Wilde explores sexuality and identity in these fairy tales in a similar fashion to say The Picture of Dorian Gray or his symbolist tragedy, Salome, too. Homosexuality and transgressions are embedded in every image, every exchange, but they are not titillating or vulgar they are human, which, at the time was perhaps cheekily subversive and uncouth. What is so shocking and perhaps contemporary about the stories is how well they have aged- they do still resonate, as myths and fairy tales do, as their ideas are not bound by time and place. They are designed to somehow transcend context and be applied to every society, every person, every where.
SN: At the time of writing the story, Wilde was actively criticizing those who found his aesthetics meaningless and hollow- he overtly attacked critics who chose not to find depth in the images he created. The notion of art for art’s sake was frowned upon, so he created a tale that was centrally about this notion- taking inspiration from various poets and artists like Keats and Homer to create a literary pastiche of images and old ideas for the sake of artistic exploration. The question of purpose was to make meaning out of style. In doing so, I think he made an emotional case for the power of image and its effect on the reader.
What he is also doing in The Nightingale and The Rose is highlighting an incredibly sad portrait of love and artistry in a period that scorned subversion and flamboyance in favour of moralistic Christian values. The thing that is so brilliant about Wilde’s fairy tales though is that in his subversions, he is also using Christian iconography and moralistic ideas, images of Christ, or self-sacrifice, true and honest practices, through unexpected, queer, and uncanny characters and situations. Its radical and playful in a way.
SN: We have yet to begin the rehearsal process, but the most challenging thing when devising a new adaptation is getting your head around telling the story to audiences who may never have read or heard of it before. You can’t assume that everyone is familiar with the text, so as you are scripting or improvising on the floor, you always have to make sure that the image you are creating is linked to the source material, or at the very least, telling a version of the story that is clear and as emotionally impactful as the original. That is a tricky one. There will also always be things from the story that are edited out to suit the direction we, as a company, are wishing to take the piece- so that the experience is cohesive for viewers unfamiliar with the text. Sometimes you can’t please everybody, and lovers of the original might crack the shits about certain omissions or approaches, but you have to stay true to what you want to say with the story, and that always dictates how you develop it.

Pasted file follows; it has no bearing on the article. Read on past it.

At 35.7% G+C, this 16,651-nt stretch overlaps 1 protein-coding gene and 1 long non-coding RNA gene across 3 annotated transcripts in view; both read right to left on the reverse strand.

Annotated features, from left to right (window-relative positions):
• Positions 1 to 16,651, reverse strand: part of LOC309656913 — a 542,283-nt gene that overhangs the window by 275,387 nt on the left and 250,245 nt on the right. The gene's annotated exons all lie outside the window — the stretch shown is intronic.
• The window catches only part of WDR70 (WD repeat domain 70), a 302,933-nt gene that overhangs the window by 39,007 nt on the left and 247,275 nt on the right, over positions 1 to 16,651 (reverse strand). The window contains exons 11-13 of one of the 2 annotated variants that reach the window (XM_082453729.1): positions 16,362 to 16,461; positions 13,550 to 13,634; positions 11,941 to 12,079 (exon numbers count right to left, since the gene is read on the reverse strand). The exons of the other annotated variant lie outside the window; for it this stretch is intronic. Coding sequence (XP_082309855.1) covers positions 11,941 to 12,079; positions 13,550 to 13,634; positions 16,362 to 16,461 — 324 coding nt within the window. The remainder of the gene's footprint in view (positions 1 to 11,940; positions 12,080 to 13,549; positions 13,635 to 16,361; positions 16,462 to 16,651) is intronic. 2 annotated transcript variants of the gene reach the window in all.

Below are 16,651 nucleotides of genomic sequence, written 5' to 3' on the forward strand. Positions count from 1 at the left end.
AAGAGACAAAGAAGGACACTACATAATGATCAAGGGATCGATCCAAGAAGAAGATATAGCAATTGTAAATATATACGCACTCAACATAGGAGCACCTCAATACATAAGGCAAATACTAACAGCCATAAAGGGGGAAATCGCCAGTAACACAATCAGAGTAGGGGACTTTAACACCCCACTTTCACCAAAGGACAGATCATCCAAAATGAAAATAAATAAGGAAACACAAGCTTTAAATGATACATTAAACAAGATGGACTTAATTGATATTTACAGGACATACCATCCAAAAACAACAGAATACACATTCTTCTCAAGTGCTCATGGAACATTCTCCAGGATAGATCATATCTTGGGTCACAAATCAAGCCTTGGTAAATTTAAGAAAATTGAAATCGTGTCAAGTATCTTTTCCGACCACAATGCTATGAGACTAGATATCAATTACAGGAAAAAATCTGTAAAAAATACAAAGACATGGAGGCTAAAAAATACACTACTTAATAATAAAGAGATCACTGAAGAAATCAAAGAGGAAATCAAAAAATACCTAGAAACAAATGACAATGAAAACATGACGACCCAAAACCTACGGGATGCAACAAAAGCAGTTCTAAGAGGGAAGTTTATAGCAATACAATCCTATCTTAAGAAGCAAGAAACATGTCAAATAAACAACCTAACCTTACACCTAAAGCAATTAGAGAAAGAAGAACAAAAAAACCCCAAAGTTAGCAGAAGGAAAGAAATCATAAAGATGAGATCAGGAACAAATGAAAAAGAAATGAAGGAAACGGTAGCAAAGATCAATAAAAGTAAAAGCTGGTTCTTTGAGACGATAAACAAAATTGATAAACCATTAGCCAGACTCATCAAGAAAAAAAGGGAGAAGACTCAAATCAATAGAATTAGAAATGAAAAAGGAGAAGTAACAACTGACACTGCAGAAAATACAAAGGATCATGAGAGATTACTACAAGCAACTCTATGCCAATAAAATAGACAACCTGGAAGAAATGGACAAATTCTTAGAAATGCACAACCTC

The greatest joy about working on this project is diving headfirst into Oscar Wilde’s imagination and prose and building new images and ideas from within it. It is so weird to say this, but I find working on Wilde’s stories as pleasurable as sex. Something comes over me and it is incredibly elating and inspiring.
SN: I love gothic and horror genres (Oscar Wilde, Bram Stoker, Bronte sisters, Mary Shelley) and stylized poetics (Jean Genet, Wilde- of course, Tennessee Williams, Peter Greenaway, Sally Potter) as they deal with repression, oppression, sexuality, desire, and transgression in all the ways that excite me. They are ethereal, not of this world, but at the core of their dark and twisted hearts, incredibly human and filled with pathos. What I also like about these genres is that they are all about atmosphere. Atmosphere is central to my practice as a theatre director. I want to create moods and worlds for an audience to experience that they have not seen before entering the theatre. These styles, with their heightened visuals and larger than life characters, do that for me. They arouse the senses, and the loins. They are erotic. They are sensual. That is what I am looking for in my theatrical experiences.
If you liked anything I have just said about Oscar Wilde, romance, sex, atmosphere, and the enduring beauty and sensitivity of the gothic fairy tale genre, I think it will be worth your time.
Read more about The Nightingale and The Rose here.
Interview originally posted at theatrepeople.com.au